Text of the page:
Receptor tyrosine kinases are membrane spanning receptors. Phosphorylation of a substrate by tyrosine kinase acts a switch to trigger downstream cellular responses such as cell cycle progression.
When a growth factor binds to a receptor tyrosine kinase, it forms a complex with another receptor tyrosine kinase. This dimerization leads to phosphorylation of the activated receptor. Specific proteins that bind tyrosine residues within the activated receptor include Src and phospholipase Cγ.
Unlike Receptor Tyrosine Kinases, some receptors have no catalytic activity and rely on other tyrosine kinases, such as JAK.
Epidermal growth factor receptor family
The ErbB protein family or epidermal growth factor receptor (EGFR) family is a family of transmembrane proteins that are structurally related receptor tyrosine kinsases. Binding of EGFR to its ligands leads to autophosphorylation of receptor tyrosine kinase and subsequent activation of signal transduction pathways that are involved in regulating cellular proliferation, differentiation, and survival.
Insufficient EGF signaling in humans is associated with the development of neurodegenerative diseases, such as multiple sclerosis and Alzheimer's Disease. In mice, loss of signaling by any member of the EGF family results in the death of the embryo.
Excessive EGF signaling is associated with the development of a wide variety of types of solid tumor. Although present in normal cells, EGFR is overexpressed in a variety of tumor cell lines and has been associated with poor prognosis and decreased survival. EGFR activation also plays a role in resistance to chemotherapy and radiation treatment in tumor cells.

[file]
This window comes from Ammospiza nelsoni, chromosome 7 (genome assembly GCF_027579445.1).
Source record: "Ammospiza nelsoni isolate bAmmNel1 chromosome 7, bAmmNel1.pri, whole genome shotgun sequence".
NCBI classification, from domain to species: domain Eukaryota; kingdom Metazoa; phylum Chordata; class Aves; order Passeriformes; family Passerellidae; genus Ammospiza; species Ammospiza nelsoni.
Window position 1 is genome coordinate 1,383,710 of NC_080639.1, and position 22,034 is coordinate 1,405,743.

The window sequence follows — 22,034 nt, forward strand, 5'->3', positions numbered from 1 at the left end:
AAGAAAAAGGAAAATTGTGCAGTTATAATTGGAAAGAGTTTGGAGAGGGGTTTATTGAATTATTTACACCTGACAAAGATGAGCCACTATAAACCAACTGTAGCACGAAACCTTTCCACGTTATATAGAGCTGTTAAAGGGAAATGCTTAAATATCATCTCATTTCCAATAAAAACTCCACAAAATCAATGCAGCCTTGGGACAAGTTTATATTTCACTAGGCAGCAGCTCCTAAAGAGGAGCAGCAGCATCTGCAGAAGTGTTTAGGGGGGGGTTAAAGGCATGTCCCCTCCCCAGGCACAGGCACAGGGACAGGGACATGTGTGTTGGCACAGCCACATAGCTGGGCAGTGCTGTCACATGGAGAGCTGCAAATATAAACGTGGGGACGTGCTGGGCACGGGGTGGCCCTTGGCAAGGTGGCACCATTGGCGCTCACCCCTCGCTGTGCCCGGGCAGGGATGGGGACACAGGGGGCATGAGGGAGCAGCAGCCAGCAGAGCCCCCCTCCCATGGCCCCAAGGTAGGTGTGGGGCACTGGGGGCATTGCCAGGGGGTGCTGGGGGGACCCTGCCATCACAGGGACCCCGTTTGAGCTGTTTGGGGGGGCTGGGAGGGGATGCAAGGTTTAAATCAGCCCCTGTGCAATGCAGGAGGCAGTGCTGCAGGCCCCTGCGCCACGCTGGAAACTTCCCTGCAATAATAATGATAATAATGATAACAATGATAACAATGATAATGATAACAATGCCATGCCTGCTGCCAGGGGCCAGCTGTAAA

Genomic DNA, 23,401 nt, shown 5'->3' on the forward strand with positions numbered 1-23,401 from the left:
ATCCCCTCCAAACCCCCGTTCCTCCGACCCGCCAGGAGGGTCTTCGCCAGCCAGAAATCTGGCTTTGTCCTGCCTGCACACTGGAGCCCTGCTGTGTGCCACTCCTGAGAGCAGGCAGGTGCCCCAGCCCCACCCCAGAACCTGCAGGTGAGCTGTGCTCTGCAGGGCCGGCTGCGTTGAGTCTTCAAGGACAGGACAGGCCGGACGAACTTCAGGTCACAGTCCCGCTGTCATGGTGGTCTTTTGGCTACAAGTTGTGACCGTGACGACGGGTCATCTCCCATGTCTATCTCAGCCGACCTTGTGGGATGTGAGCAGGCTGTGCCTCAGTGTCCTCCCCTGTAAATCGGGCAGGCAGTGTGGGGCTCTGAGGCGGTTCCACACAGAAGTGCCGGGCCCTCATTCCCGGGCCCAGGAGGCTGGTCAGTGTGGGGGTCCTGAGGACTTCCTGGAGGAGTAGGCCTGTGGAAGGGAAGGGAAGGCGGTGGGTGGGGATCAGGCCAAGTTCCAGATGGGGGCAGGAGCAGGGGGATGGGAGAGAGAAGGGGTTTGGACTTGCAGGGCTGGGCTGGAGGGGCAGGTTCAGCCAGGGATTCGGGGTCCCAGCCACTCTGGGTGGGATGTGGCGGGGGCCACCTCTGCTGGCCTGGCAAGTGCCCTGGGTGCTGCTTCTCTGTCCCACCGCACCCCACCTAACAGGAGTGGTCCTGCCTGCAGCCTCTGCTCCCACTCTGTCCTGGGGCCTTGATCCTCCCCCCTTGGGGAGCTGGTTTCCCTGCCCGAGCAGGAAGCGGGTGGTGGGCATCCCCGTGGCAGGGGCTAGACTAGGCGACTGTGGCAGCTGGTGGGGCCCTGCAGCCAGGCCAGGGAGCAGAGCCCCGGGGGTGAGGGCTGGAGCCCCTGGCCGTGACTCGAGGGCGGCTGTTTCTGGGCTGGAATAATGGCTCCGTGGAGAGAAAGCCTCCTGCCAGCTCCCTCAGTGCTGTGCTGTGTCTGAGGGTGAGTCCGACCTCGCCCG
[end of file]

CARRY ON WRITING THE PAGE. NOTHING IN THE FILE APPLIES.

Fibroblast growth factor receptor (FGFR) family
The family of fibroblast growth factors (FGFs) regulates many developmental processes, including brain patterning and limb development.
FGF receptor kinase inhibitors are being studied in the treatment of cancer and cardiovascular disease and have shown potential in the treatment of metabolic syndrome and hypophosphataemic diseases.
Each receptor can be activated by several FGFs.
Vascular endothelial growth factor receptor (VEGFR)
Vascular endothelial growth factor (VEGF) is a protein that triggers cell division (mitosis) for cells that line the circulatory system and also induces the flow of water, nutrients, etc. in and out of the blood vessel.
Tumors induce blood vessel growth by secreting various growth factors such as VEGF. Some researchers believe these blood vessels supply required nutrient growth. Inhibition of VEGF signaling stops development of a wide variety of tumors.
Two receptor tyrosine kinases bind to VEGF at the cell surface.
RET Receptor family
The RET receptor is a tyrosine kinase that binds members of the glial cell line-derived neurotrophic factor (GDNF) which promotes survival of a variety of neurons and activates a signaling network crucial for neural and kidney development.
Eph Receptor Family
Eph receptor (erythropoietin-producing human hepatocellular carcinoma) tyrosine kinases affect many biological processes by binding ephrins. Eph signals affect cells that are in contact with one another and may account for the various effects on axon guidance, cell adhesion and cell migration. The Eph receptor/ephrin system has been implicated in immune regulation as well as in central nervous system injury and disease. A role for the Eph receptor/ephrin system has also emerged in cancer.
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Introduction to Receptors
- G Protein Coupled Receptors
- Receptor Tyrosine Kinase
- Toll-like Receptors
- Ligand-Gated Ion Channels
- The Basics of Cell Surface Receptors
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